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An introduction to usability testing

Kathryn WhartonUser Research

Our customers have ranked us #1 in the world for developing apps that meet the wants and needs of their users. And keep them engaged enough to come back time and time again. 

The only way to know if an app is meeting the wants and needs of its users is to carry out usability testing. 

Usability testing is a core part of our web and mobile app development process and ensures our digital products are fit for purpose. 

It shows us the app’s features are performing well and that users are engaging with its content. It also tells us when and where we need to make improvements to deliver a smoother user experience. 

Let’s find out more about how we do usability testing at hedgehog lab. 

What is usability testing?

Usability testing is the process of evaluating your app by observing how real users interact with it. 

We test the wireframes and prototypes created during the design phase by asking real users to complete set tasks or conducting guerilla testing (where we gather feedback in the public domain) to sense check the current design. 

This process is repeated at every stage of development so our mobile app developers and designers can incorporate any feedback or findings from the testing into the next iteration of the app. 

When we do usability testing

Each of our apps begins life in the discovery phase where we learn about its marketplace, audience and the features it requires. At the end of this phase, we have an initial set of wireframes and prototypes created by our designers which are then forwarded to our user experience researchers for testing.

Our product delivery team works together to create user flows that set out the path a user will take to complete a task within the app. Each flow is tested at least two times plus as part of the entire app when all flows are completed. 

Usability testing is an iterative process and continuously informs design until we have a product that is ready to launch.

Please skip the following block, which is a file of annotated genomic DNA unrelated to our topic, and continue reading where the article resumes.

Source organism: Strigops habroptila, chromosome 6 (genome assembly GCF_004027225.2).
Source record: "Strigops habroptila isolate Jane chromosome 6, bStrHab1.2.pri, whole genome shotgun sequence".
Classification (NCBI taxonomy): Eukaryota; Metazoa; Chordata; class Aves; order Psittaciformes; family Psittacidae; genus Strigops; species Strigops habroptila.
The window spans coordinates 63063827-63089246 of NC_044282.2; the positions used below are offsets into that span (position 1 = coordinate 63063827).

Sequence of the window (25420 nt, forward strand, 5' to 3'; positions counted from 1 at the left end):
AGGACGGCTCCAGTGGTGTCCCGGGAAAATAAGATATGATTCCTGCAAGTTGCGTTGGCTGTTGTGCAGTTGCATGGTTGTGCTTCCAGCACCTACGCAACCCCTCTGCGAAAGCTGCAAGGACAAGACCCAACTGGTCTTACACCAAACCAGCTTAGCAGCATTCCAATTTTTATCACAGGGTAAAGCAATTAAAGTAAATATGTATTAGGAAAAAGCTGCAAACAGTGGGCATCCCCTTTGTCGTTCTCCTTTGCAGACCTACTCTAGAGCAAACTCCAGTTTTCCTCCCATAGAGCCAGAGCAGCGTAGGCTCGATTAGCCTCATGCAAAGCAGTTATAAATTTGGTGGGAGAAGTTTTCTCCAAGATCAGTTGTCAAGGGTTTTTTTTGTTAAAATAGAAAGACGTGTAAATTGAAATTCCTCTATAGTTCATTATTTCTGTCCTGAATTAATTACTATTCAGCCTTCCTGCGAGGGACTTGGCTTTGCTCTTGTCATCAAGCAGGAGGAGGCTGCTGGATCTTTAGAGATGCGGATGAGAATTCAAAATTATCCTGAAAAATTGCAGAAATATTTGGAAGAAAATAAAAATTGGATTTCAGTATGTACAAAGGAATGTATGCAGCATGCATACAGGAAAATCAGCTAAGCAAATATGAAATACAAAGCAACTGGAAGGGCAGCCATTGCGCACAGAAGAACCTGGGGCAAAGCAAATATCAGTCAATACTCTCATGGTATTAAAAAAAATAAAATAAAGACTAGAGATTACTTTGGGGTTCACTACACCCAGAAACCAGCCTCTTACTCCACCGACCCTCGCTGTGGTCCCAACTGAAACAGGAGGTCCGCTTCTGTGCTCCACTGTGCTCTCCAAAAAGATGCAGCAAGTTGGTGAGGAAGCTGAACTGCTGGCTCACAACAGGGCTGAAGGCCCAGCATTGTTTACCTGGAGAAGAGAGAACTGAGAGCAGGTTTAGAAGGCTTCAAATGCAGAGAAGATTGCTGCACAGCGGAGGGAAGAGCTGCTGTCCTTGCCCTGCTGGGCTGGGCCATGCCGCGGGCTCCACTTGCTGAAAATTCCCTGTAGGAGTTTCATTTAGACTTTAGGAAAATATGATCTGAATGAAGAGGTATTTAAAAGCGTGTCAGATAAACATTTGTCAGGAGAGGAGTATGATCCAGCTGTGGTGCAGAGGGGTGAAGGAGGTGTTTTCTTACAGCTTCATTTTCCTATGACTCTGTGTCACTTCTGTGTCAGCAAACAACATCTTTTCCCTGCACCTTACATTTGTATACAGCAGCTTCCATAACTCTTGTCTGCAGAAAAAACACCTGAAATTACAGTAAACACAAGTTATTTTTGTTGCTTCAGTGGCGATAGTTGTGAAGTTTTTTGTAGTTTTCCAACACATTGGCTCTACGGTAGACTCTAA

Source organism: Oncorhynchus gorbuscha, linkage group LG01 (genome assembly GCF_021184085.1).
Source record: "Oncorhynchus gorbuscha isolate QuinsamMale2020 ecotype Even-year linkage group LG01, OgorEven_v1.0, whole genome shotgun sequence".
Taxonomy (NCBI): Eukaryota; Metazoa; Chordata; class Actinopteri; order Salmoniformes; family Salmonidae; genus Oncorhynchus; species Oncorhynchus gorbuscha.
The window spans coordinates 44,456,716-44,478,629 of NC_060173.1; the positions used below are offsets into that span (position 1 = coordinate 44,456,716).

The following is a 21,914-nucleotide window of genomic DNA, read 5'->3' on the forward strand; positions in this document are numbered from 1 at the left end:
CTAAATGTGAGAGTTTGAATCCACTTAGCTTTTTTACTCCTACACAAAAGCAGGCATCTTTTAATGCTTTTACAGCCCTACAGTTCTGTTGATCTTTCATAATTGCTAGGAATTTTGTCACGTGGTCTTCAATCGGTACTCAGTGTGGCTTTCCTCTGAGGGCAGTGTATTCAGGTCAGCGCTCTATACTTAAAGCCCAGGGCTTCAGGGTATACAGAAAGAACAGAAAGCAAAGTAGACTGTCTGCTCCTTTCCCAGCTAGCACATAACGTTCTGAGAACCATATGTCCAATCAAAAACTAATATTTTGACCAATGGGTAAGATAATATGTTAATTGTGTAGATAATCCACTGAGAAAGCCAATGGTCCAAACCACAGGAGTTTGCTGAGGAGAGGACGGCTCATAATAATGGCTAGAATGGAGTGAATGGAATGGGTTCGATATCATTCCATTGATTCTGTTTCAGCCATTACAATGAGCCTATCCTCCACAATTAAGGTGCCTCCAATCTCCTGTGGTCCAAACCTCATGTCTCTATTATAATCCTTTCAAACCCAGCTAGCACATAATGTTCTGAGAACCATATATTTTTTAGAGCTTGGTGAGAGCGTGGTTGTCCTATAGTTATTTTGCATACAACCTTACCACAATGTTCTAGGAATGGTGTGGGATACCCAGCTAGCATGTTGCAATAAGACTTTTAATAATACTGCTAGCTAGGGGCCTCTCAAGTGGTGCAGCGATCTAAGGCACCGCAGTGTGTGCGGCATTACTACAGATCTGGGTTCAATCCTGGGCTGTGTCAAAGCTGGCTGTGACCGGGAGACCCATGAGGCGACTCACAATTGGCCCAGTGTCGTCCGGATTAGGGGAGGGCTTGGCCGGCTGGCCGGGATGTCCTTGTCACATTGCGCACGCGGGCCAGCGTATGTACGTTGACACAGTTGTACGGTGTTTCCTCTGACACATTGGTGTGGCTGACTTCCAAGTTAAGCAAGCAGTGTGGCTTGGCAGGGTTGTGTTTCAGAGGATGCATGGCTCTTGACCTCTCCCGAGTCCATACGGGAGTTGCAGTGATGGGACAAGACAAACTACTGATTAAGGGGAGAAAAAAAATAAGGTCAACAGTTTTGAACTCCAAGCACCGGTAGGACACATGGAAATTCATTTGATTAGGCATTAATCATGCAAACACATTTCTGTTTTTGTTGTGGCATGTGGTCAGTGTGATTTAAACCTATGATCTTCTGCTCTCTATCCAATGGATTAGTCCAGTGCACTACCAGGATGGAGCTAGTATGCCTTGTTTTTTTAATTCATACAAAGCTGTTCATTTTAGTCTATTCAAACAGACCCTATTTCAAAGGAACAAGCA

Creating usability tests

Once a prototype has been designed, we pass it to the research team for usability testing. But there are a few things that happen before we put the prototype in front of the user. 

  • Testing it for ourselves

The first task of every researcher is to understand the product they are researching. Our researchers test each prototype to get to know how it works, its capabilities and its logic. They will clarify details or flag concerns with designers so they have a fully rounded knowledge of the app’s core purpose and functionality. 

  • Designing tasks

The tasks set during a usability test might appear fairly simple to the user but they are actually a complex set of actions designed to thoroughly assess the app. It is of utmost importance that the tasks are clear and simple but don’t give any hints about the features that the participants are expected to use.

One of the biggest hurdles is finding a way to get a user to access a specific feature without giving them direct instructions to do so. Imagine trying to ask a user to sign up for a newsletter without ever mentioning the words “newsletter” or “email”, for example. We need to test that the app’s design, content and flow encourages users to do this independently. If it doesn’t, we need to make some changes.  

  • Recruiting participants

In parallel to creating the tasks, our researchers recruit participants to their studies. 

We want to test the prototype with people that are most likely to use the end product so we often ask our clients to reach out to their customers directly to be involved in usability testing.